Gaelic 2030 conference – summary #gàidhlig #cleachdi


The Scottish Parliament’s think-tank Scotland’s Futures Forum held a conference about Gaelic on the 6th of December. It was entitled ‘Buaidh is piseach – Scotland 2030: Gaelic – what would success look like?’

The aim of the conference was to look forward at the position that Gaelic could and should have in 2030 and further on.

The presiding officer Ken Macintosh MSP was in the chair and we heard from panel of speakers: Professor Wilson McLeod (University of Edinburgh); broadcaster, journalist and musician Mary Ann Kennedy and Professor Tadhg Ó hIfearnáin (NUI Galway).

If you weren’t present, you can watch the lectures and the question and answer session which are now available online.

Video of the proceedings in the original languages (Gaelic and Irish):

 

Video of the proceedings with English interpretation:

This was followed by workshops and while these weren’t recorded, we will shortly be making a full written report of the conference containing all their views and recommendations.

Here are some of the main points made in the workshops:

  • It’s good to get the chance to come together as a community both to meet up and to discuss issues affecting Gaelic – this doesn’t happen often enough.
  • It is important that Gaelic is normalised in services, policy and strategy in Gaelic communities.
  • There is a need for places where people can use Gaelic and it was heard that Gaelic hubs were necessary both in traditional Gaelic communities (e.g. Cnoc Soilleir in Uist) and also in cities like Glasgow, Edinburgh and Inverness.
  • Economic development is hugely important for traditional Gaelic communities but it’s absolutely essential that Gaelic be placed at the heart of economic development initiatives . Economic development which doesn’t mainstream and prioritise Gaelic could well do more harm than good to the language.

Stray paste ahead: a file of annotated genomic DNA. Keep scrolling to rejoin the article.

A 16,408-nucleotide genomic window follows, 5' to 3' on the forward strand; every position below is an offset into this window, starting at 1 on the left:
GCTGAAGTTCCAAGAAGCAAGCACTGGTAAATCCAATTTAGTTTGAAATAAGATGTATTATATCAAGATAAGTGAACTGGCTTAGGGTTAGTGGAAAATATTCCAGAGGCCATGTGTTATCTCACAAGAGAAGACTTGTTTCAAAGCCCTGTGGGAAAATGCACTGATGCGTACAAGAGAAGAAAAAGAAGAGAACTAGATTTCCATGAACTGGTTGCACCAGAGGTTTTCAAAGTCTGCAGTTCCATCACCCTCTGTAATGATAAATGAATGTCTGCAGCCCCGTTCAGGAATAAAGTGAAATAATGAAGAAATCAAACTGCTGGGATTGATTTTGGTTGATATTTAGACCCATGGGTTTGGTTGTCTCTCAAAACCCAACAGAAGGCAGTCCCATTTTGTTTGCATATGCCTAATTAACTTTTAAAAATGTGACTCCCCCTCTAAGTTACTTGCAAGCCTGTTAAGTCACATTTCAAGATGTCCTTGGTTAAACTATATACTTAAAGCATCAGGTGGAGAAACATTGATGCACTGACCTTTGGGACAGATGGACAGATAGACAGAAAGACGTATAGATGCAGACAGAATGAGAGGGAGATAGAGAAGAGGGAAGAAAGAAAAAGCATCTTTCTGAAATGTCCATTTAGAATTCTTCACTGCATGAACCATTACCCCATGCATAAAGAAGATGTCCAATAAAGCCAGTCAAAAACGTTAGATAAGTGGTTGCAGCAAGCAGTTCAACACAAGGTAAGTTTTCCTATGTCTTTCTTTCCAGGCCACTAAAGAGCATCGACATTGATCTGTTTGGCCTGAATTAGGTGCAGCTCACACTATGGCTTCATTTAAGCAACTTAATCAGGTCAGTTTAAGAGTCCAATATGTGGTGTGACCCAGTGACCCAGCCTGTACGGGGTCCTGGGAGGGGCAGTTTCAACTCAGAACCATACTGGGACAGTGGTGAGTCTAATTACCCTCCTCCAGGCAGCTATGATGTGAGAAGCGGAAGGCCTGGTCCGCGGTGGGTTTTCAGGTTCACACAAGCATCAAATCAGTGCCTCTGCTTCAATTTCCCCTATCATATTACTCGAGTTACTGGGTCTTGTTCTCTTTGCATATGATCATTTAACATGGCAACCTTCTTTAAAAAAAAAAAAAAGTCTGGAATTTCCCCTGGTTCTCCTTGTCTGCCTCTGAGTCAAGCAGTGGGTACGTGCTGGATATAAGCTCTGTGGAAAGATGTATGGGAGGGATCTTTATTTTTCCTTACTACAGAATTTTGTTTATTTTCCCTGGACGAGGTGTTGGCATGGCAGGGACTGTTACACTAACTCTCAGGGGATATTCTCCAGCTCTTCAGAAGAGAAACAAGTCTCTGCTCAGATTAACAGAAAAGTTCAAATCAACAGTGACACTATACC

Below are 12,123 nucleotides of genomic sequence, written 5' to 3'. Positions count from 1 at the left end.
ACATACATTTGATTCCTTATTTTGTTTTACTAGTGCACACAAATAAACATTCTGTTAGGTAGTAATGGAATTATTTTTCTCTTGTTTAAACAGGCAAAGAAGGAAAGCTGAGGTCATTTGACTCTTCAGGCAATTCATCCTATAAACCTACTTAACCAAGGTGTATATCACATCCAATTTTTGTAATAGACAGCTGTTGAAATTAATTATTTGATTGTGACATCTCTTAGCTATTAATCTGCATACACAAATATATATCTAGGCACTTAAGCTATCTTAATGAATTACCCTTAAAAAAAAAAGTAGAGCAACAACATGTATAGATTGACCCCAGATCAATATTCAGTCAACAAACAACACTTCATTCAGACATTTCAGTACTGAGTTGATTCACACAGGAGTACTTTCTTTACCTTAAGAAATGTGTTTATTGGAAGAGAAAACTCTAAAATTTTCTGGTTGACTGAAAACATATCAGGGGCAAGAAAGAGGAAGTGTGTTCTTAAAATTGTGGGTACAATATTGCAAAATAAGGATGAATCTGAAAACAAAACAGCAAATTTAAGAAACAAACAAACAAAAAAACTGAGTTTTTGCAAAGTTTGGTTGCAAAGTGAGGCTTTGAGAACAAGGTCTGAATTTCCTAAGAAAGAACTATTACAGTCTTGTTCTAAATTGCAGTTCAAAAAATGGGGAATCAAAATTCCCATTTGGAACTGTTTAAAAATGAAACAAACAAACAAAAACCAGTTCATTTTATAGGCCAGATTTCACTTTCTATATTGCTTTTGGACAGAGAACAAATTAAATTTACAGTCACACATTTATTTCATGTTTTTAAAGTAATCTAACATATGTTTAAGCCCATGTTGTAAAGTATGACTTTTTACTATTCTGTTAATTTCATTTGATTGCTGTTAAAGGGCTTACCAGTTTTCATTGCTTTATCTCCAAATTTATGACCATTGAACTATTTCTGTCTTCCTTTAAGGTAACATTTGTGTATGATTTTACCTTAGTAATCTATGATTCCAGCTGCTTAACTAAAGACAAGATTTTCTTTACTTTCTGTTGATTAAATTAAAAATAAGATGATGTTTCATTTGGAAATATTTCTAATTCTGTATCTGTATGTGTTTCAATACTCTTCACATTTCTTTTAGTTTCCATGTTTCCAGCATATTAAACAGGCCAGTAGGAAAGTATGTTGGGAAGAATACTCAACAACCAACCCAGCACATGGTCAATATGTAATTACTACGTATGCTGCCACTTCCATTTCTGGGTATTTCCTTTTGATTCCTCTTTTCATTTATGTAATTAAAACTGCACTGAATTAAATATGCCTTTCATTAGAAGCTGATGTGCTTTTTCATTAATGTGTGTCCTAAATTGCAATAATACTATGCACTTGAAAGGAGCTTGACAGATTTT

• Communities are at the centre of language development but they require support, funding and guidance from outside too, from the Government, universities and other public, voluntary and private groups in order to succeed. Communities need to have more power to to help them in this.
  • The family is crucial and nothing is as important for the language as inter-generational transmission.
  • Gaelic education is hugely important and should be developed and expanded with further support and more teachers. We shouldn’t expect, however, that the situation of Gaelic will be improved through education alone. Opportunities outside the school are needed too.
  • Identity is important for the language. The people of Scotland as a whole need to be more aware of the language and visibility and audibility is important for this. Action is needed to improve the confidence of Gaelic speakers by encouraging a strong linguistic identity – both for native Gaelic speakers and for pupils in Gaelic medium education to encourage use and inter-generational transmission.

This is only a quick summary – there will be much more in our final report which we will publicise here and on social media as soon as it is completed.

We have also made a short video with some of the main points raised. Here is the Gaelic version:

And here is the English version:

If you have any thoughts on anything raised at the conference, why not let us know on twitter with the hashtag #Alba2030.

Alasdair

Alasdair.maccaluim@parliament.scot